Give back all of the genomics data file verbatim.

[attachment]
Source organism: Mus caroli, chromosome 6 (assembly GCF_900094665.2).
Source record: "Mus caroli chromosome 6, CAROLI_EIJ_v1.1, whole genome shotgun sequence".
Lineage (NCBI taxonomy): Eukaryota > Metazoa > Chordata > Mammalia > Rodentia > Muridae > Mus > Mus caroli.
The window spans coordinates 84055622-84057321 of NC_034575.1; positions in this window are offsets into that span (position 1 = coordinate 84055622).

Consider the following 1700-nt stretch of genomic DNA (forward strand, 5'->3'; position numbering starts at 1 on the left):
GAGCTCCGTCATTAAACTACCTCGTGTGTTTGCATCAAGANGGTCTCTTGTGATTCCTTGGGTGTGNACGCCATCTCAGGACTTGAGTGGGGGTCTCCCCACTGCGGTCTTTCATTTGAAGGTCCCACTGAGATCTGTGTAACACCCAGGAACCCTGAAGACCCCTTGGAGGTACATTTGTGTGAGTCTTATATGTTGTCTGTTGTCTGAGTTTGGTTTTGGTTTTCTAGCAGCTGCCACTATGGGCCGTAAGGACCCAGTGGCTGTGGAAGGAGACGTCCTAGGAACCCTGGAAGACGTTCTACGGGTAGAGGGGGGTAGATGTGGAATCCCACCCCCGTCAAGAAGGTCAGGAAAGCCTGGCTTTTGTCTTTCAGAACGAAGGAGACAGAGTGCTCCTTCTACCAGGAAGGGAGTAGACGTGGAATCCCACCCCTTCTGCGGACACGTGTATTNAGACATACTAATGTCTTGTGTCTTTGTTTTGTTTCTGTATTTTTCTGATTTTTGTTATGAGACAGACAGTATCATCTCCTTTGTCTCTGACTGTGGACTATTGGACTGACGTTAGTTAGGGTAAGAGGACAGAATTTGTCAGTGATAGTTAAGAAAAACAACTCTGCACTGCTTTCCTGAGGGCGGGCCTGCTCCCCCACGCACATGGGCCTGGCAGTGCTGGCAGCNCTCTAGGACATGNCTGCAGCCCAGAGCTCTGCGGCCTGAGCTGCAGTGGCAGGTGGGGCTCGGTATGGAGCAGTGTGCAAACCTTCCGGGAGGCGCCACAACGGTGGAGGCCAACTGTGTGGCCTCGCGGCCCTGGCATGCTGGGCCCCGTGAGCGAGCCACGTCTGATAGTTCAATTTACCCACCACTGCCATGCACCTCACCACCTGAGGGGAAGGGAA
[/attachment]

Source organism: Mus caroli, chromosome 6 (assembly GCF_900094665.2).
Source record: "Mus caroli chromosome 6, CAROLI_EIJ_v1.1, whole genome shotgun sequence".
Lineage (NCBI taxonomy): Eukaryota > Metazoa > Chordata > Mammalia > Rodentia > Muridae > Mus > Mus caroli.
The window spans coordinates 84055622-84057321 of NC_034575.1; positions in this window are offsets into that span (position 1 = coordinate 84055622).

Consider the following 1700-nt stretch of genomic DNA (forward strand, 5'->3'; position numbering starts at 1 on the left):
GAGCTCCGTCATTAAACTACCTCGTGTGTTTGCATCAAGANGGTCTCTTGTGATTCCTTGGGTGTGNACGCCATCTCAGGACTTGAGTGGGGGTCTCCCCACTGCGGTCTTTCATTTGAAGGTCCCACTGAGATCTGTGTAACACCCAGGAACCCTGAAGACCCCTTGGAGGTACATTTGTGTGAGTCTTATATGTTGTCTGTTGTCTGAGTTTGGTTTTGGTTTTCTAGCAGCTGCCACTATGGGCCGTAAGGACCCAGTGGCTGTGGAAGGAGACGTCCTAGGAACCCTGGAAGACGTTCTACGGGTAGAGGGGGGTAGATGTGGAATCCCACCCCCGTCAAGAAGGTCAGGAAAGCCTGGCTTTTGTCTTTCAGAACGAAGGAGACAGAGTGCTCCTTCTACCAGGAAGGGAGTAGACGTGGAATCCCACCCCTTCTGCGGACACGTGTATTNAGACATACTAATGTCTTGTGTCTTTGTTTTGTTTCTGTATTTTTCTGATTTTTGTTATGAGACAGACAGTATCATCTCCTTTGTCTCTGACTGTGGACTATTGGACTGACGTTAGTTAGGGTAAGAGGACAGAATTTGTCAGTGATAGTTAAGAAAAACAACTCTGCACTGCTTTCCTGAGGGCGGGCCTGCTCCCCCACGCACATGGGCCTGGCAGTGCTGGCAGCNCTCTAGGACATGNCTGCAGCCCAGAGCTCTGCGGCCTGAGCTGCAGTGGCAGGTGGGGCTCGGTATGGAGCAGTGTGCAAACCTTCCGGGAGGCGCCACAACGGTGGAGGCCAACTGTGTGGCCTCGCGGCCCTGGCATGCTGGGCCCCGTGAGCGAGCCACGTCTGATAGTTCAATTTACCCACCACTGCCATGCACCTCACCACCTGAGGGGAAGGGAA